Page:Letters to Mothers (1839).djvu/87

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propelled through the left side of the heart, it is [75] submitted by the agency of the lungs to the air; then taking its true colour, it is transmitted through the arteries to the most remote extremity, and called back again from its life-giving visits, to pass review in its sleepless citadel. Thus the whole volume of blood, which in an adult is from three to four gallons, passes once every three minutes through the heart, on its way to and from the lungs. And those unresting labourers, the heart and lungs, from the first moment of existence, till we return to dust, continue their labours, independent of our volition, wondrous symbols of that Almighty goodness which, whether we wake or sleep, is "new every morning, fresh every moment."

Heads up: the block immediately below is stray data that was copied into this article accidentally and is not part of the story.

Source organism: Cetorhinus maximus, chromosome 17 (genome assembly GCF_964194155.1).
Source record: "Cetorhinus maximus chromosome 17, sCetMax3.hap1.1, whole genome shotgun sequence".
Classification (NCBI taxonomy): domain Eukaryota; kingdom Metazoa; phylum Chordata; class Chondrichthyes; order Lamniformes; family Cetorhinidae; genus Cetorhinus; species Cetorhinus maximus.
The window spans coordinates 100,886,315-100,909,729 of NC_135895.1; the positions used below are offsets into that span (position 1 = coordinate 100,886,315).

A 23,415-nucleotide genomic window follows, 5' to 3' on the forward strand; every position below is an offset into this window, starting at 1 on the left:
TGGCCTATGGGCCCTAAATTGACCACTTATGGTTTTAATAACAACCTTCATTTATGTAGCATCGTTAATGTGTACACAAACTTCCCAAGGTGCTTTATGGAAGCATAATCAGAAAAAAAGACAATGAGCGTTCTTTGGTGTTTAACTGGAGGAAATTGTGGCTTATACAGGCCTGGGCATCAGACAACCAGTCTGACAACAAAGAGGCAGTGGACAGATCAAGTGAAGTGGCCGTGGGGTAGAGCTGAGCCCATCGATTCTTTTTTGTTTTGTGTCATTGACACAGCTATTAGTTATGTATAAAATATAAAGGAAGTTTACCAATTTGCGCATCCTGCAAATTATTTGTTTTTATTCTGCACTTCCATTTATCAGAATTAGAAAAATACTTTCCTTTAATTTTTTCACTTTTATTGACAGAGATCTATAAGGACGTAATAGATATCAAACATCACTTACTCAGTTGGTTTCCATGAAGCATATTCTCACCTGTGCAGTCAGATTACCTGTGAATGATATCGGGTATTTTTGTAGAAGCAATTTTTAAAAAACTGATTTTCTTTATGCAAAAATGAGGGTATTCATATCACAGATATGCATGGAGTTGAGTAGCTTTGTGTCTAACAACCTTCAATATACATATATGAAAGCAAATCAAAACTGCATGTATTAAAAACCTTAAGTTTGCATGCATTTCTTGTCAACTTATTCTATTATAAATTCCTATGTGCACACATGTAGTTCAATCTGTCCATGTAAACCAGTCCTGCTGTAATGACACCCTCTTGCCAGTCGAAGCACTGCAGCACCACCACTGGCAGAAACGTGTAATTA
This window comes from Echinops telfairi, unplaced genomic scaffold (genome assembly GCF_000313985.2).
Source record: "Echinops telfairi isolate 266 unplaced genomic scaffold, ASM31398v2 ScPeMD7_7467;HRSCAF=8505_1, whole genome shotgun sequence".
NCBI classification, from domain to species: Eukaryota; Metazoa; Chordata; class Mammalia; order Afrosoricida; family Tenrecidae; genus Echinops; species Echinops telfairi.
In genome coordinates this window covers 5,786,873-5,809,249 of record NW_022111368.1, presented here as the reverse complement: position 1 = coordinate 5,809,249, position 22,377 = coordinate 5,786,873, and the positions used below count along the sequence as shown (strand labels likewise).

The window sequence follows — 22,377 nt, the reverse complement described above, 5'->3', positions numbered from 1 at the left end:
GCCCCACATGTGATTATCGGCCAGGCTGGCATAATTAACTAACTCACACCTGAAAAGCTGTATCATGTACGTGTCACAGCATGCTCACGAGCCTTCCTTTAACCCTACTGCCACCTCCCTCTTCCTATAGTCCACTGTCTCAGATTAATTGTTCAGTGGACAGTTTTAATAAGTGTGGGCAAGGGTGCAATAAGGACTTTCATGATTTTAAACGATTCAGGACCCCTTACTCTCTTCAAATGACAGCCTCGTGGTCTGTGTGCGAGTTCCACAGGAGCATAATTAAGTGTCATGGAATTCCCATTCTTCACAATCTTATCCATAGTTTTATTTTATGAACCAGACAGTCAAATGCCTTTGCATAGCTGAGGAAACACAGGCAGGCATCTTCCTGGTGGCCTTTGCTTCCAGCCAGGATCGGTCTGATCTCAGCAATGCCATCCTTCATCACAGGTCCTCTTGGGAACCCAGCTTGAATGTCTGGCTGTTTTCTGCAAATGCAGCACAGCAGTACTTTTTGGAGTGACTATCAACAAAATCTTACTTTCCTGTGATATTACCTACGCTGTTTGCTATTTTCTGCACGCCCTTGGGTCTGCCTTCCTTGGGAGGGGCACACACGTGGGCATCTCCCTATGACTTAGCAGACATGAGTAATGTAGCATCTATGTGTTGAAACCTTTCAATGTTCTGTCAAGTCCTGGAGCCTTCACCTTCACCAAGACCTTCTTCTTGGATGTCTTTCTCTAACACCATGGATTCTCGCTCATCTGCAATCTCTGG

Outlines of the mysterious mechanism of our clay-temple, we ought certainly to study, that we need not through ignorance interfere with those laws on which its organization depends. Rendered precious, by being the shrine of an undying spirit, our ministrations for its well-being, assume an almost fearful importance. Appointed as the mother is, to guard the harmony of its architecture, to study the arts on which its symmetry depends, she is forced to perceive how much the mind is affected by the circumstances of its lodgement, and is incited to cherish the mortal, for the sake of the immortal.